Lesson 10: The Spirit in Daily Life

It is difficult to free fools from the chains they revere. VoltaireMy plan was to spend the summer casually examining Pope Francis’ theology. It seemed an easy assignment, simply posting summaries of readings I have been wanting to tackle.

Those hopes for some quiet academic study quickly went up in flames. Some respondents vociferously chided me for passing indifferently over life-and-death issues. Their chief argument was that academic discussion has become useless. In a time when so many people are being exploited and killed, Christians must fight power with power.

I found it impossible to ignore their protests, because the public conversation had turned so violent. Donald Trump, of course, remains the epitome of politicians on both sides who mercilessly demonize their opponents. However, Christian leaders have also taken to calling those who do not accept their position pagans. I am presently reeling after reading a perfect example yesterday. A respected professor whom I regarded as sophisticated and fair used one statement made by one person to claim the entire Democratic Party opposes essential Christian teaching. This led to almost a hundred of his followers labeling all democrats worshipers of Moloch and Herod. This kind of religious speech incites violence just as much as political rhetoric. I think it reflects what Jesus meant when he compared anger with murder in the Sermon on the Mount. Violence language puts us on the road to genocide.

Nonetheless, I still refuse to think Christ calls us to fight violence with violence. I cherish Francis’ claim that the primary Christian response to violence is gently assuring everyone around us that “It is good you exist” by using words like “please,” “thank you,” and “sorry.” Increasingly, I think many of us have forgotten how to live humanely and need above all else examples from those who do remember.

I find myself saying that whenever I read the detective stories written by Louise Penny. Her hero, Armand Gamache, claims that four sayings that lead eventually to wisdom are “I’m sorry,” “I was wrong,” “ I don’t know,” and “I need help.”  My first response is always “C’mon, everyone of us knows that.” My second is, “Oh no we don’t.”

I, at least, see Francis’ refusal to be judgmental as a needed contrast to Benedict’s insistence that we need to promote absolute doctrines. His refusal is not a retreat into relativism as if anything goes but instead an acknowledgment that truth must be tested in real life situations. Christianity is about living Christ’s way, not believing some doctrine.

Somehow many see this as compromising Christian commitment. In truth, we are talking about giving your life for a person, not a belief. Christ did not sacrifice himself for some theological issue but for you and me. So, too, his followers are willing to die for him and for other persons. The question has always been not for what but for whom you are willing to die.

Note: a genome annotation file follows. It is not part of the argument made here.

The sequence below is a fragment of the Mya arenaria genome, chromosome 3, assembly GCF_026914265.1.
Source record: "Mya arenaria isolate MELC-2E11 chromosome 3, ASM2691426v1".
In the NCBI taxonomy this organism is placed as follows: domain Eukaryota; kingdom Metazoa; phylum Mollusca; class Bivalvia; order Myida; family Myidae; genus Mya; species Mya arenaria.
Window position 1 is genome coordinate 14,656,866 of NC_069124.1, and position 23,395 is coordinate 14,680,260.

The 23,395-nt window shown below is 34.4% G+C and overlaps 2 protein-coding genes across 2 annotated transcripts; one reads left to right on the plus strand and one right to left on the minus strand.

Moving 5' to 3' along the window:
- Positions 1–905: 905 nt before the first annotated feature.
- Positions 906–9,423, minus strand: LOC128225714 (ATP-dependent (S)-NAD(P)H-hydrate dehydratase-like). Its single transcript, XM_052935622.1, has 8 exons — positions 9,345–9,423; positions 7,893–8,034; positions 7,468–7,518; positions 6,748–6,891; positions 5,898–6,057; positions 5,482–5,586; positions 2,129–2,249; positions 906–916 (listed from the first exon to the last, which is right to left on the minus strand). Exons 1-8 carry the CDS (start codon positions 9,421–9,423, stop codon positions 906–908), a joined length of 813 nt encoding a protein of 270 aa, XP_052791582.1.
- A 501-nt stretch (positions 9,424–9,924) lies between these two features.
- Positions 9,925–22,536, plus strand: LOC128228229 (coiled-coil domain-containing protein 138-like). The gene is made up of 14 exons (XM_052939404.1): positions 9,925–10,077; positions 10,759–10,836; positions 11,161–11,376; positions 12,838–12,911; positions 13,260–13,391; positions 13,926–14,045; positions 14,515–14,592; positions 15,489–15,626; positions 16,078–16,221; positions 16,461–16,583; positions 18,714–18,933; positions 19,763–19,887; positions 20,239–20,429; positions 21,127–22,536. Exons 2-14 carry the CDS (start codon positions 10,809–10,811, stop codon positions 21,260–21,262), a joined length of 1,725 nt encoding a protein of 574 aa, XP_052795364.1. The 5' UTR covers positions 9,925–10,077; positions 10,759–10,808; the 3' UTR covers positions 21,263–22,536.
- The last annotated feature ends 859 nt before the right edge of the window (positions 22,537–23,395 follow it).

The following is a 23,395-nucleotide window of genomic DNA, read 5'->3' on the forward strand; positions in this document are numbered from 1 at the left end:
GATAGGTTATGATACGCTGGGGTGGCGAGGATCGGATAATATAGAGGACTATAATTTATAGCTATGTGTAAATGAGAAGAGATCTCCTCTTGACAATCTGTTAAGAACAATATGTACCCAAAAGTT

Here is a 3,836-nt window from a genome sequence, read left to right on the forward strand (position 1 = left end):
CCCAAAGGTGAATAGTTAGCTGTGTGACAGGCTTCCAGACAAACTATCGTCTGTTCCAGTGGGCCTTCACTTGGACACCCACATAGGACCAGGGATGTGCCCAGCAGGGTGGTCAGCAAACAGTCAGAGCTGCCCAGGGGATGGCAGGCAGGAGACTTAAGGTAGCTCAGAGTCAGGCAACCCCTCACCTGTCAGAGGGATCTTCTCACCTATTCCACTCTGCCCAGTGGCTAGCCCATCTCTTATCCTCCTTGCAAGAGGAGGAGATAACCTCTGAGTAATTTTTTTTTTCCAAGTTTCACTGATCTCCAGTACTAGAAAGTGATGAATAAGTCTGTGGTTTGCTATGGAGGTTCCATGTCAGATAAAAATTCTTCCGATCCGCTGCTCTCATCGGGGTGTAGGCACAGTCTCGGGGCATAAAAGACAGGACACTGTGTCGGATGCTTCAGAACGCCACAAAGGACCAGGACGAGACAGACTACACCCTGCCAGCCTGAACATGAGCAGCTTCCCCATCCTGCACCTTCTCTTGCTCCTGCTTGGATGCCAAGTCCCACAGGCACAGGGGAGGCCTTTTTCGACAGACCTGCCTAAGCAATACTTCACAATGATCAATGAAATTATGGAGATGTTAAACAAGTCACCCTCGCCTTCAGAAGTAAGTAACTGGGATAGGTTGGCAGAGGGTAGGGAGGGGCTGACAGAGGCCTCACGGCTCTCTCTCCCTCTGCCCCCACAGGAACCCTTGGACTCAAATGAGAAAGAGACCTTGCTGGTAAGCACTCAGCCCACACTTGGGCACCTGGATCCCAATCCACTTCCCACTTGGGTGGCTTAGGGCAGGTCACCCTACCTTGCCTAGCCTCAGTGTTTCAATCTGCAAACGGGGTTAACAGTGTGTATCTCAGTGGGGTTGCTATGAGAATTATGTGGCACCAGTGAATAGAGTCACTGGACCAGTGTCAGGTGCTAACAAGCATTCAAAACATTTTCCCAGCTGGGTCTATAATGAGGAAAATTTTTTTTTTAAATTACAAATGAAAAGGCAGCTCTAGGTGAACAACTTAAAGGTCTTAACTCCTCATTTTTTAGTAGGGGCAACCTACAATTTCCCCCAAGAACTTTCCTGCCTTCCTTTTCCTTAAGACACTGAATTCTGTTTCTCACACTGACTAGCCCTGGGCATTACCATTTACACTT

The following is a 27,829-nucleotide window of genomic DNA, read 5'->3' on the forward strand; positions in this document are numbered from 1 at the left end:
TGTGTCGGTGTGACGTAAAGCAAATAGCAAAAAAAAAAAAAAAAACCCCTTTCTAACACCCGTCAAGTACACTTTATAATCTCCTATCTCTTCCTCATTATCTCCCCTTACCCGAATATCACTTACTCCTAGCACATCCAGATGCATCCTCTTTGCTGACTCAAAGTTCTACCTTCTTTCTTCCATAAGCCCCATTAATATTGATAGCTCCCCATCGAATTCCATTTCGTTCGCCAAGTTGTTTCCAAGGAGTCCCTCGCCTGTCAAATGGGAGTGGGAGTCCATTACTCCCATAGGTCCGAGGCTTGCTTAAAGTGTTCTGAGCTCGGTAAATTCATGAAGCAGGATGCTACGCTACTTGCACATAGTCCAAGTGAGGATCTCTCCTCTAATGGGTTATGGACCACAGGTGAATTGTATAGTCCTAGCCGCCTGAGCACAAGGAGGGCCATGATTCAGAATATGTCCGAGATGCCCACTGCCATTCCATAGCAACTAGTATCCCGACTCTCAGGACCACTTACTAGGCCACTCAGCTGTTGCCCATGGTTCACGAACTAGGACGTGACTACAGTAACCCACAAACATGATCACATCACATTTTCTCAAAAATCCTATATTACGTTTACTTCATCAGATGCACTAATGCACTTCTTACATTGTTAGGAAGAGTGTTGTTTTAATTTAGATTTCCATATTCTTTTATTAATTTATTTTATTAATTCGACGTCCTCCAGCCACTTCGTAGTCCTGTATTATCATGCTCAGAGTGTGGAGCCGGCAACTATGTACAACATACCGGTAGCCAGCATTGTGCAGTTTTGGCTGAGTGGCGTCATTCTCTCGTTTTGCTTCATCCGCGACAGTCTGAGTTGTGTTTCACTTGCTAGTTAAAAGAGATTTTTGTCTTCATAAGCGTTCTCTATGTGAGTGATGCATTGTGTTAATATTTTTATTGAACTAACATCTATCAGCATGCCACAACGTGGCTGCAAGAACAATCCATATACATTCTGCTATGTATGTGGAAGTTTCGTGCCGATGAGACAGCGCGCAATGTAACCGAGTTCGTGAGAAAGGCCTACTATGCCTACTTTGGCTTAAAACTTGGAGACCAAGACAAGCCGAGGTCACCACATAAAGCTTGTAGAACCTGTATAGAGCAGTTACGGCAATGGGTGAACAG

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2 Enlightened Replies

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  1. John Myers says:

    These ‘life-and-death’ issues have been around for millennia. So has insane violence and instruments of mass destruction. What has changed is our cocoon of freedom and instant communication/awareness. It has become very easy to inflame and use people. This causes exploitation of both those being used and those affected by them.

    Christ calling us to fight violence with violence? By all means, no! I look to the example in my life of MLK. There was no period in my life when societal social tensions were higher. Yet, he never backed away from the principle and example of non-violent protest. May that example shore up our resolve in these times……..

    • Fritz Foltz says:

      I completely agree with John’s response. In examining Francis’ theology I, of course, kept running into those who oppose his benevolent papacy. I was so disturbed at what I read, that I decided to end this series next week with an account of his opposition. The lesson follows John’s thought. Sadly, I found myself comparing the arguments made with Donald Trump’s political rhetoric. Mark and Father Jude shared this interpretation.

      I especially appreciate Sister Rita’s words : I read it (this lesson) with NPR’s “Morning Edition” on as background. This morning they broadcasted a story about how the area of Pisa, Italy, after almost a century of liberalism, has, like many other cities and nations, taken a sharp turn to the right. They forbade the building of a mosque for the Muslims who now are their neighbors. They called Pope Francis the anti-Christ for his condemnation of the world’s non-acceptance of refugees. As a cradle Catholic of almost eight decades, I was stunned at the vitriol, and I understood how you felt reading the responses of others to your plea for more than tolerance of the other, but even love.

      How we, many of whom are lifelong Christians, could have lost that core message of the Gospel breaks my heart. I do not deny that love comes at a cost, but we seem to have forgotten what that cost was. In a nation (and world) where we judge one’s worth by their bank account (or skin color), it is easy to justify our ejection because we can’t afford to be generous, to give when we are struggling ourselves, to love those who come from a culture that is foreign to our own. But the Gospel message is stark: I was hungry and you fed me, thirsty and you gave me to drink, naked and you clothed me, homeless and you gave me shelter.

      If we fail to see Christ in these “others,” we miss seeing Him at all. Thank you for today’s lesson. There is reason to acknowledge that we must understand Scripture, theology, and Church history—but our first obligation is to love one another. The rest is always secondary.


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